Giving your eyewear a thorough cleaning can be done using lotion-free soap and a microfiber cloth to dry them. However, if your glasses or sunglasses are extremely dirty, or caked in grime, it may not seem so simple.
If you’re working on frames that are extremely dirty and caked in grease or mud, try these tips:
When cleaning eyewear with plastic frames, use warm water and a lotion-free soap to remove dirt and build-up. After washing, buff the frames dry with a microfiber cloth.
The thing to remember with plastic frames is that they can scratch with excessive scrubbing, especially if you use a brush with tough bristles. Make sure to clean them thoroughly but gently so you don’t scratch the frames or lenses.
When washing your lenses, avoid using products with ammonia. Your lenses may have one or more different coatings on them that are sensitive to ammonia and other chemicals found in most household cleaners.
To keep them safe, follow the recommendations below:
If your specs feature plastic frames, there is often a seamless transition from the frames to the nose pads. In this case, they can be washed at the same time and in the same way as the frames. If you have metal frames with detachable nosepieces, there are a few ways to go about cleaning them.
To clean nose pads while they’re still attached to your frames, you can either use an alcohol wipe, or soap and warm water.
To determine whether your nose pads are detachable or not, inspect them to see if there are tiny screws holding them in place. If there are screws, you can use a small screwdriver to loosen them, which will allow you to remove the nose pads.
Once you’ve removed them, use the alcohol wipe method mentioned earlier. You could also use soap and water if you prefer. Mix a small bowl of warm water with a few drops of dish soap. Dip a soft toothbrush or Q-tip into the water, then use it to gently clean the nose pads.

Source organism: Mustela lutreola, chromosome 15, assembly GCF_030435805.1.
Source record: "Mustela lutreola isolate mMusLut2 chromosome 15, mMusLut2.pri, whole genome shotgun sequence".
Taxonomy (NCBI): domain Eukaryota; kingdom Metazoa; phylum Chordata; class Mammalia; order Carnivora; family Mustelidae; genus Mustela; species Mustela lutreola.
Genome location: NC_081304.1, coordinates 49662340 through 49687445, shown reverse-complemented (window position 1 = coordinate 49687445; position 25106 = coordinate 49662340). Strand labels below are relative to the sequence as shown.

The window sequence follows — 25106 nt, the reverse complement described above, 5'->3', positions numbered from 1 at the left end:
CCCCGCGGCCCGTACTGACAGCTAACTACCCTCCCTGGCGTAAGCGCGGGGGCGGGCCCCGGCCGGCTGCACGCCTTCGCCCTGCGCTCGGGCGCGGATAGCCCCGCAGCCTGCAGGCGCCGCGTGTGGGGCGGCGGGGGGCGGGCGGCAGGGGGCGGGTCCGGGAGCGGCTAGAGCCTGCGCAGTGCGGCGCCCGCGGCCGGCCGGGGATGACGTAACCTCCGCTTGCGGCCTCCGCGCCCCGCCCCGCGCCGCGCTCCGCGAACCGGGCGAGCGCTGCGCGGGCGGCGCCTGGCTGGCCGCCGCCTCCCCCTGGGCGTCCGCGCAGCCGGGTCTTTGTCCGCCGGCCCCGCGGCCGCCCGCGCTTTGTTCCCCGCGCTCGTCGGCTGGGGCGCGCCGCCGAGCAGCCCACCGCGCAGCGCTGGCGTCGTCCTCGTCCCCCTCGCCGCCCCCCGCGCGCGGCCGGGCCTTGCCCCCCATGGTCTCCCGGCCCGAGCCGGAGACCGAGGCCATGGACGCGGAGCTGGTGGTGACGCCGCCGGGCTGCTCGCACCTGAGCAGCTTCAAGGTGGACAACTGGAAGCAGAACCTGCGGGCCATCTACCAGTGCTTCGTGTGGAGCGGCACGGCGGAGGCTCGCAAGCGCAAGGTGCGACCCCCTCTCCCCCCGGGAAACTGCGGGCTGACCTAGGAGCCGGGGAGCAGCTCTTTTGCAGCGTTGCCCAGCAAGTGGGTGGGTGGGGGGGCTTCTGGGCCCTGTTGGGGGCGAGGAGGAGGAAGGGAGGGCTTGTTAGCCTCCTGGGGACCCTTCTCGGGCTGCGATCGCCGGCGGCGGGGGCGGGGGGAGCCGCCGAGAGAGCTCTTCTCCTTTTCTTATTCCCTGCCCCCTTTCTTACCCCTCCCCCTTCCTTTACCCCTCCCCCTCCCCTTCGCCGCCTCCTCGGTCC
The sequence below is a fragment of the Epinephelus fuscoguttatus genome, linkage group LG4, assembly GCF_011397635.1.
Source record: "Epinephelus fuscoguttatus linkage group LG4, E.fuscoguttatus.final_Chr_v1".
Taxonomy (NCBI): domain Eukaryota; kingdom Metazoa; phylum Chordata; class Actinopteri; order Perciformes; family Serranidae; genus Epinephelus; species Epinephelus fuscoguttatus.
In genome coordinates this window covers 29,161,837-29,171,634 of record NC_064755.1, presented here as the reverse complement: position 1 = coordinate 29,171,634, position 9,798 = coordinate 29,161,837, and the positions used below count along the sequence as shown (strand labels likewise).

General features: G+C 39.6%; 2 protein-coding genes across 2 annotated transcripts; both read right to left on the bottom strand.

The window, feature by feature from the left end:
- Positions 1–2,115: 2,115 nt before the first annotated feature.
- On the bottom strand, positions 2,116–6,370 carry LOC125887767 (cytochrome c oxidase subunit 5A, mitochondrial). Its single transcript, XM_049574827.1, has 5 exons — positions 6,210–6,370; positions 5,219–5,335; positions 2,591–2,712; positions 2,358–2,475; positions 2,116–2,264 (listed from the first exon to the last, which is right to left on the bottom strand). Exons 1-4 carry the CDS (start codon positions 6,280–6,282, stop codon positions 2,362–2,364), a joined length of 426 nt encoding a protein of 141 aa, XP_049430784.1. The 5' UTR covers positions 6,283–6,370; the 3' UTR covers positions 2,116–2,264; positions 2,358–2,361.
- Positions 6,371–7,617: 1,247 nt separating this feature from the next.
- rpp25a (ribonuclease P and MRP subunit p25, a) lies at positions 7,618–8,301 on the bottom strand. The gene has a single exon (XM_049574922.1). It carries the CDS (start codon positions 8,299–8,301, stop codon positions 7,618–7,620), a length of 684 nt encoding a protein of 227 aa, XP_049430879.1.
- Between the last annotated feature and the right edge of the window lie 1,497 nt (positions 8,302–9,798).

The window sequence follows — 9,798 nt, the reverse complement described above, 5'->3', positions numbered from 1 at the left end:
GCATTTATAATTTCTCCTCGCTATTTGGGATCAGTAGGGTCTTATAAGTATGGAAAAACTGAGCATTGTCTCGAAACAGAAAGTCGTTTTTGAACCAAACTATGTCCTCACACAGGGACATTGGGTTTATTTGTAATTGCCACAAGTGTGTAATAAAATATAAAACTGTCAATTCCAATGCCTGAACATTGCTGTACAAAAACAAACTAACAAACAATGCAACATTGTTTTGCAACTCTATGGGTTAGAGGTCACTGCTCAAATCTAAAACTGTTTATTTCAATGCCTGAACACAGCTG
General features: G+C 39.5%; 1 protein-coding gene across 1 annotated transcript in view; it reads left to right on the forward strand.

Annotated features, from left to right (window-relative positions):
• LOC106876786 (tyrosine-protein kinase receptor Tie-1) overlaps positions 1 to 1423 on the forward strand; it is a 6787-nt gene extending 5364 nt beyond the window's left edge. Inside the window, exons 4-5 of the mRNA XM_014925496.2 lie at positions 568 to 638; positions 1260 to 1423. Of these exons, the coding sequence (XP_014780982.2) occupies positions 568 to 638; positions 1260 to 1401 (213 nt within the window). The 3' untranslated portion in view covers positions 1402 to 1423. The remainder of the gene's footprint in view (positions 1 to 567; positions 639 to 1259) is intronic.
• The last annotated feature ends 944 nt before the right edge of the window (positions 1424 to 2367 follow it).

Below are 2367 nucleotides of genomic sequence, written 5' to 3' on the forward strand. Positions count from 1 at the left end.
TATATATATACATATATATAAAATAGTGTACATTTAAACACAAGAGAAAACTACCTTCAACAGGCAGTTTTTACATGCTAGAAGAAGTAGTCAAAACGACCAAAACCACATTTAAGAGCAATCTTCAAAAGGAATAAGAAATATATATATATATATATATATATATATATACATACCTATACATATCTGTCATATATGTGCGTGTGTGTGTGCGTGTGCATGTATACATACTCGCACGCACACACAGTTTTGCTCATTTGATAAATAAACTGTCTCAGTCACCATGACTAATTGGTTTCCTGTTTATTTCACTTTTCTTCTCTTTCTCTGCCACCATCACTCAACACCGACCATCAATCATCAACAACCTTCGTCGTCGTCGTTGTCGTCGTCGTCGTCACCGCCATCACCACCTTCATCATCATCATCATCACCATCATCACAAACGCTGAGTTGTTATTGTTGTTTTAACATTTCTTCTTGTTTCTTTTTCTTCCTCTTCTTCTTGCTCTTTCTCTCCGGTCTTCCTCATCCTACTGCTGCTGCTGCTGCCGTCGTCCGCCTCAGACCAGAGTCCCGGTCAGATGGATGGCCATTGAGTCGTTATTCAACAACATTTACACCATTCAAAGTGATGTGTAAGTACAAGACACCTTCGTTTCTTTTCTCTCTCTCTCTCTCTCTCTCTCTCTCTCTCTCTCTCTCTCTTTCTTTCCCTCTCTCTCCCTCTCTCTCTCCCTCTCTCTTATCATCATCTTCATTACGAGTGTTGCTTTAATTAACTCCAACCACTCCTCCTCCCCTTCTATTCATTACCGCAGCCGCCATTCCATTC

Dry them with a microfiber cloth, then reattach them to your frames using the screwdriver.
If you’ve neglected your eyewear for a period of time, or they’ve accumulated a lot of grime from years of wear, you might need professional cleaning.
Lenses that don’t have many blemishes and frames that have maintained their shape are good candidates for professional cleaning. New nose pads and a little adjustment can also make those old frames seem new again.
An easy way to keep your eyewear looking new is by handling it properly. When holding your frames, hold them using both hands.
Try to avoid dropping them, or touching the lenses with your fingers. When you set down your glasses or shades, place them upside down with the bridge at the bottom. This prevents scratched lenses and keeps more top-heavy frames from falling over.
Always store your eyewear in its case to prevent it from getting dusty or damaged. Be careful of leaving your glasses or sunglasses in places that get too hot. A heater or fireplace can warp or damage the frames. And a hot car in the summer can cause the lenses to peel. Storing your glasses properly can help prolong their quality and lifespan.
To clean lenses that have an anti-reflective coating, first, gently wash the frames with warm water and lotion-free soap. You can also use an optician-approved spray or a specialized lens soap and warm water.